Of course, most of us know who Leonardo da Vinci is, the man behind the famous Mona Lisa painting, which remains as one of his biggest contributions to the world. People line up at the Louvre just to catch a glimpse of it. The rest of us just see it online.
But other than Mona Lisa, there are other inventions and creations by Leonardo da Vinci that many people might not know about. Because he was not only an artist but was also well-versed in areas like mathematics, science, music, engineering, literature, anatomy, geology, astronomy, botany, paleontology, and cartography.
Leonardo could draw, sculpt, and invent things, such as the following.
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In a classroom or office of any sort, scissors are almost always present. Regardless of what color their handles are, whether they are used specifically in the kitchen or as garden shears, scissors are used to cut a piece away from something. Although ZME Science reported that there are varying stories about who really invented the scissors, with Romans and Egyptians being attributed variously as the first who made or utilized scissors, it is with Leonardo that the scissors are most associated because he made them compact and easy to use.
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The Armored Car
Leonardo drafted what would become known as the tank today. As reported by Leonardo.org, a website dedicated to articles and facts celebrating the man, Leonardo would spend a copious amount of time imagining military vehicles. This is probably due to the fact that he lived in a time when the threat of war was almost constant. According to the website, Leonardo’s armored car could only fit six men inside and had only light cannons.
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At the tail end of the Middle Ages, Leonardo reworked the parachute as well. This version of his doesn’t get much attention, and that’s because there were similar sketches of triangular parachutes that surfaced that was older than Leonardo’s drawings. However, the turning point came when British skydiver Adrian Nicholas tried out his design in 2000 and proved that it works. The report came from History Lists, a website that offers lists of people, places, events, and artifacts that tell a story about the past and challenge our understanding of history.
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Before the idea of flight inspired engineers to make airplanes using the concept of aerodynamics, Leonardo was a little bit more inspired by birds. He even dubbed this invention “ornithopter” and recreated the action of birds and birds in flight. Unfortunately, this machine, with its flapping wings and muscle-powered energy, never really took flight literally. His understanding of aerodynamics seemed pretty solid from his sketches, however, and would go on to inspire so many engineers.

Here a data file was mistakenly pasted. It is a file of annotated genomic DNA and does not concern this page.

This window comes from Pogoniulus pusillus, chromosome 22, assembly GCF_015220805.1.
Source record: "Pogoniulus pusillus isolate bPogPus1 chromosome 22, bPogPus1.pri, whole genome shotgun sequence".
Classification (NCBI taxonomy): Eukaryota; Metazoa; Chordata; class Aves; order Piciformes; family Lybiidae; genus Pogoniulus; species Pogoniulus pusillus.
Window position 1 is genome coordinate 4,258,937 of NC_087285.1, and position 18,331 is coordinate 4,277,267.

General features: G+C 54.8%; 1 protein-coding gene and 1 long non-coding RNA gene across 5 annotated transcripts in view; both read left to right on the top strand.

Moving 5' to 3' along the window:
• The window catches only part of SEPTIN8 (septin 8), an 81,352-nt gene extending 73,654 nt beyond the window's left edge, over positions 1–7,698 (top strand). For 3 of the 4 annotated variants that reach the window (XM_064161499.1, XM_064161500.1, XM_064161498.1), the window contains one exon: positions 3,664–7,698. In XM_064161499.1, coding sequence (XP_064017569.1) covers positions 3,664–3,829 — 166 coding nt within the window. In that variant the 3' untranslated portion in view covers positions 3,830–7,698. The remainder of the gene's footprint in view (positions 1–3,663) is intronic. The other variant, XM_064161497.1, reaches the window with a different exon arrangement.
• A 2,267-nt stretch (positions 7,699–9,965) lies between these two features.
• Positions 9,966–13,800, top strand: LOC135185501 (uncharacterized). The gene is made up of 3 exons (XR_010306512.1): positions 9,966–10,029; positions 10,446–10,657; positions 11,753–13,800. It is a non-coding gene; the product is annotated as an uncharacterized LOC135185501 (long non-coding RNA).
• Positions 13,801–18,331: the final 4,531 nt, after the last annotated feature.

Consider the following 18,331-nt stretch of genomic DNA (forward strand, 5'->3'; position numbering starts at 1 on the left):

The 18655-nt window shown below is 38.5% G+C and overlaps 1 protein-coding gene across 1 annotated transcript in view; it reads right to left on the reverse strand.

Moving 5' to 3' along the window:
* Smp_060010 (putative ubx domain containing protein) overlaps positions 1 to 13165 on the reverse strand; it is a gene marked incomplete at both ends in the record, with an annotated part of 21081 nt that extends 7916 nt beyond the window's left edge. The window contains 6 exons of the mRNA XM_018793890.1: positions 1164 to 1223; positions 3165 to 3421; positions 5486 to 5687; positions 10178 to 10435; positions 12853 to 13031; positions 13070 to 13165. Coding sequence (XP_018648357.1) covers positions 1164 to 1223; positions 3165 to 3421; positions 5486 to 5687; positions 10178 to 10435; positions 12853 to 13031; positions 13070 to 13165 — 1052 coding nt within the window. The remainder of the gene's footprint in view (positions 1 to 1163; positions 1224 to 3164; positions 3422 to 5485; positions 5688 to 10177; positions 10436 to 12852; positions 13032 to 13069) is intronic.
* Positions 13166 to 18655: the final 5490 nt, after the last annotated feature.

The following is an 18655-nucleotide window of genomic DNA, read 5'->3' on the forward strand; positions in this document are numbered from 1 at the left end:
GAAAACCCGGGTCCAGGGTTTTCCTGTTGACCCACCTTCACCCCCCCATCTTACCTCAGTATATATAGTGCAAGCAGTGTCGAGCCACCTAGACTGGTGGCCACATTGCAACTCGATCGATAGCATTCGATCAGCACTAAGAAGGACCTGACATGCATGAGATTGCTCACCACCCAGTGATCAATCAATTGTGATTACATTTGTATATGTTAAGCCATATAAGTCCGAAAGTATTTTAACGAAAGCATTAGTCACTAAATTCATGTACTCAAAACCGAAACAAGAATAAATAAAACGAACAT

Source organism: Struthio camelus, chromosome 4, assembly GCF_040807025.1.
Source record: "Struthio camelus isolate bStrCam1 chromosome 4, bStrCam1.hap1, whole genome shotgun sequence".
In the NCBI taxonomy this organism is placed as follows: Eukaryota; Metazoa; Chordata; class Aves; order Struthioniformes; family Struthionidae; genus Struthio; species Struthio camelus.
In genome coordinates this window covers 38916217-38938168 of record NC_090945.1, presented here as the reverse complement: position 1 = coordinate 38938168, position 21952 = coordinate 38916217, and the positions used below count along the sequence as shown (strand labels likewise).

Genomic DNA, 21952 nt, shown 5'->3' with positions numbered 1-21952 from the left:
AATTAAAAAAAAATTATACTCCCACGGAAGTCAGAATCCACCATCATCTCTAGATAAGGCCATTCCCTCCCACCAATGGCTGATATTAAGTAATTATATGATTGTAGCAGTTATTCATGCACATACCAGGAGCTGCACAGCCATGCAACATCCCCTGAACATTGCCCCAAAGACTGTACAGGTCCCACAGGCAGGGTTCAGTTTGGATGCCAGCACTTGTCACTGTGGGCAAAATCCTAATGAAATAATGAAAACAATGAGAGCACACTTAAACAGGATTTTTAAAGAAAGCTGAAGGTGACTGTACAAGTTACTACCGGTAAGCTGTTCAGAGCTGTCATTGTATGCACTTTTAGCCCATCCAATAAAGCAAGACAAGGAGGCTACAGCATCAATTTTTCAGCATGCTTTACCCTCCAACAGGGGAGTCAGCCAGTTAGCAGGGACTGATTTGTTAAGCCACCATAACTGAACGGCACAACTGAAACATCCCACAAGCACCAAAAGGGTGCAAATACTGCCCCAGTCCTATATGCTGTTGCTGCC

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Although Leonardo considered himself a humanist, his other inventions were still inspired by his war-torn time. According to Leonardo.org, it is important to note that such a weapon was only built by the famed artist as an attempt at intimidation. His humanist nature was grounded in the firm knowledge of what war did to people. Nevertheless, the giant crossbow was still built, measuring 27 yards long. It had six wheels so it could be moved from one place to another.
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We know what you’re thinking: “No way. Robots are way too advanced for Leonardo’s time period!” And you would be right…by only a little bit. Leonardo’s robot was different in that it sat, stood, and moved its arms with the help of a series of pulleys and cables. Despite it being made around the year 1495, his robot, which he called an automaton, was fully functional. From this early dip in robotics, Leonardo also made a mechanical lion.
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For a humanist, Leonardo seems to have made a lot of warfare-related inventions, and one of these was the machine gun. While incredibly different from the modern machine guns we have now, his was still ahead of its time. History Lists explained that Leonardo’s machine gun fired bullets from individual guns connected in three rows. It was only in the 19th century that it was recorded to have been used as a rapid-fire weapon, discovered abandoned in a battlefield.